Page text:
Tuesday, 31 March 2015

Fine Gael/Labour response to housing crisis worse than pathetic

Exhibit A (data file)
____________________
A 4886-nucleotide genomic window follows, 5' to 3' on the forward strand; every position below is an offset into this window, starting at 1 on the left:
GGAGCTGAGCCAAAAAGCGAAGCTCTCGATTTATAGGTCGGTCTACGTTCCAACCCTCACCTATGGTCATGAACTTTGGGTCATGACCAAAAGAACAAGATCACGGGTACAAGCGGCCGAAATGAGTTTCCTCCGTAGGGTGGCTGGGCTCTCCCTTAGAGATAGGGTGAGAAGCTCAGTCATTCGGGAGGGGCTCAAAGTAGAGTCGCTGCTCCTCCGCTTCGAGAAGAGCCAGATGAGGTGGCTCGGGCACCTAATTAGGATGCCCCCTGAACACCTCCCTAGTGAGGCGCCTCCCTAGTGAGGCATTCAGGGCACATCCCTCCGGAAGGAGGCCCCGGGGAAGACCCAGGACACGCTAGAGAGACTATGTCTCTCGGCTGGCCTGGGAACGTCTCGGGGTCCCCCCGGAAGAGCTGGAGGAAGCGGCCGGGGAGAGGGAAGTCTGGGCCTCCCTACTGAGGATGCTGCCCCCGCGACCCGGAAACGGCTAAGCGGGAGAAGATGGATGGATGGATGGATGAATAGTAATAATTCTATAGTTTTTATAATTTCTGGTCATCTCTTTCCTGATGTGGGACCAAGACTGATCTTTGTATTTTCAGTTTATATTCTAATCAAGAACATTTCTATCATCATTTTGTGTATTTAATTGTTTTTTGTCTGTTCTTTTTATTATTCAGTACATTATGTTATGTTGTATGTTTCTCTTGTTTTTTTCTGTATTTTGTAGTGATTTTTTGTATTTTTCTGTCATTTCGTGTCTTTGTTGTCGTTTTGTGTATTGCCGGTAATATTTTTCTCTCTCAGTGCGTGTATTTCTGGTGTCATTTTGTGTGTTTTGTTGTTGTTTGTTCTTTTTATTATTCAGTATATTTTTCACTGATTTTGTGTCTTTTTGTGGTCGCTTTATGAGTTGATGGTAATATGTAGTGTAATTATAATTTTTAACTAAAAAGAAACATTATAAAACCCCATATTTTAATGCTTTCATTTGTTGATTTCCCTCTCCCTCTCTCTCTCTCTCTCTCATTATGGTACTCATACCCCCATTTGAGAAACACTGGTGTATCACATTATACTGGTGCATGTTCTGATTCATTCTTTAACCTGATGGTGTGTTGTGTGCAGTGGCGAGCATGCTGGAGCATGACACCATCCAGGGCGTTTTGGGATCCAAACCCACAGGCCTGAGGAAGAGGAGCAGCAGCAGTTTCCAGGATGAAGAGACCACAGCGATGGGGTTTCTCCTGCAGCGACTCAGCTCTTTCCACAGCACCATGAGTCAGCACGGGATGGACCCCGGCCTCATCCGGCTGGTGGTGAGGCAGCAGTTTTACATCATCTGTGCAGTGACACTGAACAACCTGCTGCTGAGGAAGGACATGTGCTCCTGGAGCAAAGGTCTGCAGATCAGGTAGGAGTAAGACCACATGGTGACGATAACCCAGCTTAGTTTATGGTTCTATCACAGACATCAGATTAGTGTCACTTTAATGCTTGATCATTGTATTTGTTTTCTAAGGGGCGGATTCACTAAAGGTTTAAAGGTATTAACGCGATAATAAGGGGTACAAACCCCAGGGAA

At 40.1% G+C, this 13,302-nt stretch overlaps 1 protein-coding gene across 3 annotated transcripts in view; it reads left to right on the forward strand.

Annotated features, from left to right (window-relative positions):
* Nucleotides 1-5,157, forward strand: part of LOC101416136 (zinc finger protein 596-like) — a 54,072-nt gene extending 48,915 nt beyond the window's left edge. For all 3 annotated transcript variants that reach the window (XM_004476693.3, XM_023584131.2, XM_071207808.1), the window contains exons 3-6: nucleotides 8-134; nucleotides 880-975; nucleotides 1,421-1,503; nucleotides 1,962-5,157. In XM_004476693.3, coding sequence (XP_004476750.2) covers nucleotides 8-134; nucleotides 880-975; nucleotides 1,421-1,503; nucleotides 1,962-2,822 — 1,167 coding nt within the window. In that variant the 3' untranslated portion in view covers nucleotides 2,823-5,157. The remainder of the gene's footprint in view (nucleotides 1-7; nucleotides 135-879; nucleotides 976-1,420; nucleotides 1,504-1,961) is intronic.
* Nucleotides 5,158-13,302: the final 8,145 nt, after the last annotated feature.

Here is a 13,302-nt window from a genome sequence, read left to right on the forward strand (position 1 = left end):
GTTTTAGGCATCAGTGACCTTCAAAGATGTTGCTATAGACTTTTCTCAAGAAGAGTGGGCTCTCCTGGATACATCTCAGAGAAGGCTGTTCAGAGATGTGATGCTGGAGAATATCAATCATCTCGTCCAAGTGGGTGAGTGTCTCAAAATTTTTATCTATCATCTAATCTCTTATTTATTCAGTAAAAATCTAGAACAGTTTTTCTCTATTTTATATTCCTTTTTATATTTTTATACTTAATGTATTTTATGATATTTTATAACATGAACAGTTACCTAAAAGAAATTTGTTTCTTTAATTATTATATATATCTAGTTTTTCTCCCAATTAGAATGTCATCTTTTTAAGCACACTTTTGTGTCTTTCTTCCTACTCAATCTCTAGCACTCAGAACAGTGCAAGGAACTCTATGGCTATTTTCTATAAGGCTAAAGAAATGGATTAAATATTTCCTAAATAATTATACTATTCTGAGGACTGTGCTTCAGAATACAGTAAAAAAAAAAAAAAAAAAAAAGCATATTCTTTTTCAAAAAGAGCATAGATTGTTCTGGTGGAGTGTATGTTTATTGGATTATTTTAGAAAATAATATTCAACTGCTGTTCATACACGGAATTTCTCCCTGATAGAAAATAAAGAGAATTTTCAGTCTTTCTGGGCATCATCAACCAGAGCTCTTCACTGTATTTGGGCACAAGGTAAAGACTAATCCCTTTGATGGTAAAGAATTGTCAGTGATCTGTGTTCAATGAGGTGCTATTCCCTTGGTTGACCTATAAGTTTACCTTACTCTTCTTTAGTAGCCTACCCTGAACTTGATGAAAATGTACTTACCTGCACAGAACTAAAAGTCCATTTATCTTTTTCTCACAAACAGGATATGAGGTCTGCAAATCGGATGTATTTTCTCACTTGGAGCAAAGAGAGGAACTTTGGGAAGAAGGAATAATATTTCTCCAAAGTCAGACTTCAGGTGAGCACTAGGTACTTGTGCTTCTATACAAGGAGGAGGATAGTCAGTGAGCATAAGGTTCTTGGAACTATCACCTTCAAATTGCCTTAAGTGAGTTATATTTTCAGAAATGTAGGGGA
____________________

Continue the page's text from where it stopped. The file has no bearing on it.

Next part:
The Dublin Regional Homeless Executive recently announced its latest figures for homelessness in the capital. In February 2015 some 371 families with 803 children were in emergency accommodation provided by the Homeless Executive because the local authorities cannot provide houses or apartments. That is a 40% increase from June 2014. And as the crisis is getting worse we can safely say that, if it has not already been reached, we will soon reach the figure of 1,000 children in bed and breakfast rooms and hotel rooms in Dublin. These children have to go to school from rooms where families are thrown with no space, no way to cook for themselves and no privacy. Imagine trying to prepare children for school, get homework done and the many other tasks most people take for granted. The tragic death of a homeless man on the street close to the Dáil created a flurry of media interest and embarrassed the Fine Gael/Labour Government into putting in place a few half measures. The focus was on rough sleeping which, dire as it is, represents only the visible tip of the housing crisis iceberg. Below the surface and, most of the time ignored by the media, are the homeless in emergency accommodation, those waiting for such accommodation, those not on the official homeless list but in acute housing need and living with relatives or friends, those people who are years on Council waiting lists, those struggling with increasing rents and people on the brink of losing their homes because of mortgage distress. The most immediate factor pushing people into homelessness is the rise in rents in Dublin. In the Sunday Business Post on 29 March, David Ehrlich, the largest landlord in the State, chief executive of the Ires Reit property company, predicted that rents in the capital will rise by 20% before the end of 2016. Estate agents quoted in the same article speak of the rents they are "achieving". But they also speak of the shortage of housing, especially apartments, that is pushing up rents. In the face of this crisis the response of the Fine Gael/Labour Government is worse than pathetic. It is grossly negligent. They are simply taking no action to address spiralling rents. The Government has announced that it will not lift the cap on Rent Supplement payments, alleging that this would lead to further rent rises. But at the same time they are doing nothing to control rents. So as far as Fine Gael and Labour are concerned the number of families filling b&bs and hotel room can continue to increase. As at the time of the propoerty bubble, it is the property sector - developers, landlords, speculators - who are calling the shots. Like its predecessor, this Government has abdicated its responsibility to provide Council homes for rent and affordable homes to buy. 'Leave it to the market' is still the mantra, despite the abject failure of this policy. The estate agents quoted in the Sunday Business Post complain about the higher standards for apartment construction introduced by Dublin City Council, claiming that this is inhibiting construction. Again, this is a throwback to the property bubble when sub-standard apartments proliferated. We know the solutions to all this. The State must accept its responsibility, develop Council housing and take measures to ensure that affordable housing for rent and purchase is provided. The question is how do we push to the Government to do the right thing? We need to build a movement, firstly to assist people in the private rented sector who are being rack-rented into homelessness. People should be supported in staying in their homes. Rent control must be demanded. From there we need to expand it into an overall campaign for Housing as a Right.

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